• Fall of 2000-Spring of 2001: Julian at the Iowa Writers’ Workshop
  • Spring of 2004: Julian and Mia in New York City, having moved there three years earlier.
  • Spring of 2005: 15th-year college reunion
  • Winter/Spring of 2006: epilogue

A couple of important things. First, Matrimony is structured in this fall/spring fashion because much of the novel takes place in college towns and the characters’ lives revolve around academic schedules. Second, even within this framework there’s a good deal of jumping around in time. Choices about inclusion and exclusion are always being made.

OK. So why did I make these choices? I’ll do my best to explain my reasoning without giving away too much of the novel. Freshman year of college is when my protagonists, Julian and Mia, meet, and so it’s the obvious starting point for the novel. Senior year of college is when family tragedy strikes, and this family tragedy helps set the course of Julian and Mia’s life together. The fourth year of living in Ann Arbor feels like a random place to go next, but my goal wasn’t to depict what it’s like for Julian and Mia to adjust to a new town. Instead, I wanted to give a sense of how their concerns and preoccupations have changed now that they are a few years removed from college.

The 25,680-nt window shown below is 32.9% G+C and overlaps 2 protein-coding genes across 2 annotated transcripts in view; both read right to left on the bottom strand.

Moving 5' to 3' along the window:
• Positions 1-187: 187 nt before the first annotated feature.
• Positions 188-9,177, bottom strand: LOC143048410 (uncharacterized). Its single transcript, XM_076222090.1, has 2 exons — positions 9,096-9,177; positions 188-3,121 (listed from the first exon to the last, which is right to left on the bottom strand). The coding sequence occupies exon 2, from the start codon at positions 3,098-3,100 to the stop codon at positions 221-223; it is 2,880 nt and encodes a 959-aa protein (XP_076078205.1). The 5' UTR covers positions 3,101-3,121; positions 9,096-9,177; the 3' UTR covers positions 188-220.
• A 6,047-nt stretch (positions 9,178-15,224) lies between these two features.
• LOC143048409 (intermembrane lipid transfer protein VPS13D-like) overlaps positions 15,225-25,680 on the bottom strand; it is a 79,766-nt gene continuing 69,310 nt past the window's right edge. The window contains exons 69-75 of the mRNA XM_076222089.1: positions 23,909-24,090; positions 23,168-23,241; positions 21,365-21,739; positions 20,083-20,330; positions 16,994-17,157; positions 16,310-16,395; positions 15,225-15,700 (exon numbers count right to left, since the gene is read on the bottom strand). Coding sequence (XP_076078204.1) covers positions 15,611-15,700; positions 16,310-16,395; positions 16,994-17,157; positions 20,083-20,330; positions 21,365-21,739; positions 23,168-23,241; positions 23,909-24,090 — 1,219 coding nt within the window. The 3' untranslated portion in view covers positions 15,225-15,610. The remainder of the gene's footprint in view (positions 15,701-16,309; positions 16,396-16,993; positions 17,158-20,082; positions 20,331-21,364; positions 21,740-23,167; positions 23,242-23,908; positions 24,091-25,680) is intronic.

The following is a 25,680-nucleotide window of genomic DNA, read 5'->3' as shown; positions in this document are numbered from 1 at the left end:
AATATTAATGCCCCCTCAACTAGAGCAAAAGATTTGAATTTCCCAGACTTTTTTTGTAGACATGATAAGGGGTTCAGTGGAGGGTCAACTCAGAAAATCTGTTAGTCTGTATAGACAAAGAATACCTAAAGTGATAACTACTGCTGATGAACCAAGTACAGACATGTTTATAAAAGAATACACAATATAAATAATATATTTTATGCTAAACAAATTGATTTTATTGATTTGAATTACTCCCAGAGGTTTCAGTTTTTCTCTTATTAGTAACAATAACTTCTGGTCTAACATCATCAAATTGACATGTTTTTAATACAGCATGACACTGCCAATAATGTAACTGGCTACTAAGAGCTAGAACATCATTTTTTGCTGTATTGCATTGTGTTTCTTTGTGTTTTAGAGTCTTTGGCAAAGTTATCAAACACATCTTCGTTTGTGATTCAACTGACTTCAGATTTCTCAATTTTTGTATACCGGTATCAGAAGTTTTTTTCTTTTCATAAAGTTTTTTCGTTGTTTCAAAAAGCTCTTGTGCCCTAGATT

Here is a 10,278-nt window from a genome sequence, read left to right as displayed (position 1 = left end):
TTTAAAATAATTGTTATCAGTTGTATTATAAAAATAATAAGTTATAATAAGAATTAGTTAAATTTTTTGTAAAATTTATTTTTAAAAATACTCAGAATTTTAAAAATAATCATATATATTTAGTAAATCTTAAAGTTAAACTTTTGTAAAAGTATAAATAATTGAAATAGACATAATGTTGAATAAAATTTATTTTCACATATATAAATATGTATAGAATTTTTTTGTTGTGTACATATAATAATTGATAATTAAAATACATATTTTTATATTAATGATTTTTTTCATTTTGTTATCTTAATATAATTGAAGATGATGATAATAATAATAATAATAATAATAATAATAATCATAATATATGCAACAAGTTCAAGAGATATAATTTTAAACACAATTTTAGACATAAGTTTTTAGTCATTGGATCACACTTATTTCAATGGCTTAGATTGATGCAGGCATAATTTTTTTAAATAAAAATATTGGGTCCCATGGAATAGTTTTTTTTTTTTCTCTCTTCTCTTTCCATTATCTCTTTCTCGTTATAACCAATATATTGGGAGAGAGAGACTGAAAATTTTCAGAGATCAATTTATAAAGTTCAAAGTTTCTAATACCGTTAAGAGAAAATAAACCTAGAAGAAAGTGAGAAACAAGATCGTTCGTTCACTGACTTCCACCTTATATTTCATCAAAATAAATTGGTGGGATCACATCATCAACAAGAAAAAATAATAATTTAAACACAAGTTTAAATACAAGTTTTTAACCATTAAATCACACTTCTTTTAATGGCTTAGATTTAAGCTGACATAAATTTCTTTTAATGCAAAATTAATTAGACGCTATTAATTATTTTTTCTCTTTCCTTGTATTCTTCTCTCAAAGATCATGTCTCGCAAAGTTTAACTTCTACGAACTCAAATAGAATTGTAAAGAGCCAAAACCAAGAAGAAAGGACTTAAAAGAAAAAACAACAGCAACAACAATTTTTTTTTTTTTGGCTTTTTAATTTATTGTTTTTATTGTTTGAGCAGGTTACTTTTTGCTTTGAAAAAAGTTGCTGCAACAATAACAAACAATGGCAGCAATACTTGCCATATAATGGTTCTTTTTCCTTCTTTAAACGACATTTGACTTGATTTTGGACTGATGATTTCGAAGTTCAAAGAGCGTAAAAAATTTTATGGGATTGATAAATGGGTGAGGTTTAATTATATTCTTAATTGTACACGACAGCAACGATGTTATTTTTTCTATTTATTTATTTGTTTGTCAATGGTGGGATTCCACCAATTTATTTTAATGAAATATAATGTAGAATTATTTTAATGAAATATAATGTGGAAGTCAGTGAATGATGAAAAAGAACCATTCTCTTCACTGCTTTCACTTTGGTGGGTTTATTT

Spring of 1999 I chose both to give a sense of what it’s like for my characters to be spending as much time as they have in a kind of late-twenties limbo, and also because it’s the scene in which Julian learns something that will throw his and Mia’s lives into disarray. The Iowa Writers’ Workshop is the place where Julian goes to work on his novel and to get away from Mia. The spring of 2004 would seem like a random time to place the next section, but it’s when Mia has a health scare that harks back to an earlier health problem in the novel. The fifteenth-year college reunion is a good ending point for the book because it circles back to the place where the principals met and it thrusts into contact people who haven’t seen each other in a while. And the epilogue is, well, the epilogue.